Platform: Board Game All’s Fair is a party card game in which two players take the role of suitors attempting to seduce the third player – the bachelor. They build and pitch dates that they feel will be effective, and then ruin the other’s date with wildly inappropriate and sometimes disturbing sabotage cards. FEATURES Compete with one another for the affection of one other with ridiculous, but enjoyable dates. Ruin relationships and possibly friendships as you absolutely trash those dates. Attempt to learn the exact dating interests of friends or strangers in a bid to best seduce them. Someone went on a date built in All’s Fair and described the experience as “Sloppy, but pleasant.” Created for an out-of-class, but in-school project. TEAM Sam Celeste – Lead Designer Ana Solimano – Executive Producer Clerisse Cornejo – Design & Writing Rachel Emig – Art Director Joeyee Tan – Writing Director Sydney Lang – Writing & Design Kevin Ke – Art & Design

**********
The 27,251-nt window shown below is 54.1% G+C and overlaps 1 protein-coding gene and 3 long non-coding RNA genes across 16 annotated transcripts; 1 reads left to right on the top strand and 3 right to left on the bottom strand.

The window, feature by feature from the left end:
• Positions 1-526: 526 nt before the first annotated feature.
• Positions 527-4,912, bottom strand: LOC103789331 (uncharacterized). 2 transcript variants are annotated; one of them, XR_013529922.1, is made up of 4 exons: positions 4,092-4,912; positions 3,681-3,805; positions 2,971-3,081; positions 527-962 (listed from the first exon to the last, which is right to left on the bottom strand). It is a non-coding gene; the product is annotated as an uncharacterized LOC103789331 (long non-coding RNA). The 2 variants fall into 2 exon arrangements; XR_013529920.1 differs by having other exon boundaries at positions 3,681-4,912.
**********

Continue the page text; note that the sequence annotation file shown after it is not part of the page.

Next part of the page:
This month, five USC Games students/alumni were named Forbes 30 Under 30 Class of 2017 in the category of Games. In celebration of their success, USC Games has asked our awardees to give insight into their response to the award, what their trajectory looks like, and how other students and developers can learn from their success. Lishan AZ A current MFA third-year student with the Interactive Media & Games Division, Lishan’s vibrant contributions to the program inspire her compatriots to push themselves to greater heights. Her second year project THE LOCKER – a physical storytelling experience wrapped in an escape room’s ideology – was a 2016 Indiecade Selection; Lishan also contributed to the Winteractive Selection DOWNTOWN BROWNS, an interactive webseries exploring the lives of WoC living in Los Angeles. What does it mean to you to be named a 30 Under 30? It feels great to give family something positive to call each other about. I think my mom’s reaction alone was enough to get me through the year–she literally told me (once she stopped shouting with excitement) “I have to call you back, I’m too happy to be on the phone right now.” Haha. On a more serious note, making the 30 Under 30 list is an encouraging sign that folks are seeing the work I do as relevant and valuable. I’m hoping that this exposure will help me continue to do the work that I believe is most important. What do you think has enabled you to succeed that can inspire other up-and-coming developers/designers/students? Find like-minded creators who will keep you sharp. I’m blessed to have met other designers and artists of color who are deeply engaged with social issues in their work. They inspire me, challenge me, and hold me accountable in unique ways because they understand where I’m coming from in my work. The people that will help you grow don’t always fall into your lap–be intentional about seeking out your peers, and make time to build with them on a regular basis. Even considering your recent recognition, what are the next challenges and goals that you will face as you grow even more into the future? I’m currently working on my MFA thesis project, Tracking Ida, which is inspired by the pioneering investigative journalism of Ida B. Wells in the 1890s. It’s an educational game that will launch in high school classrooms in Watts, Los Angeles this March. Players solve puzzles, comb through historical archives with the help of a phonograph, role-play as investigative journalists, and harness social media to spread awareness about an issue affecting their community today. I’ll be graduating this coming May, and am currently seeking funding to expand Tracking Ida and bring it to more classrooms next year. My goal is to create transformative experiences for education, discovery and social awareness. If people want to contact you or get a look at your work, how can they best connect with you? You can check out my work at itsLishan.com. I also recently joined twitter, hit … Read More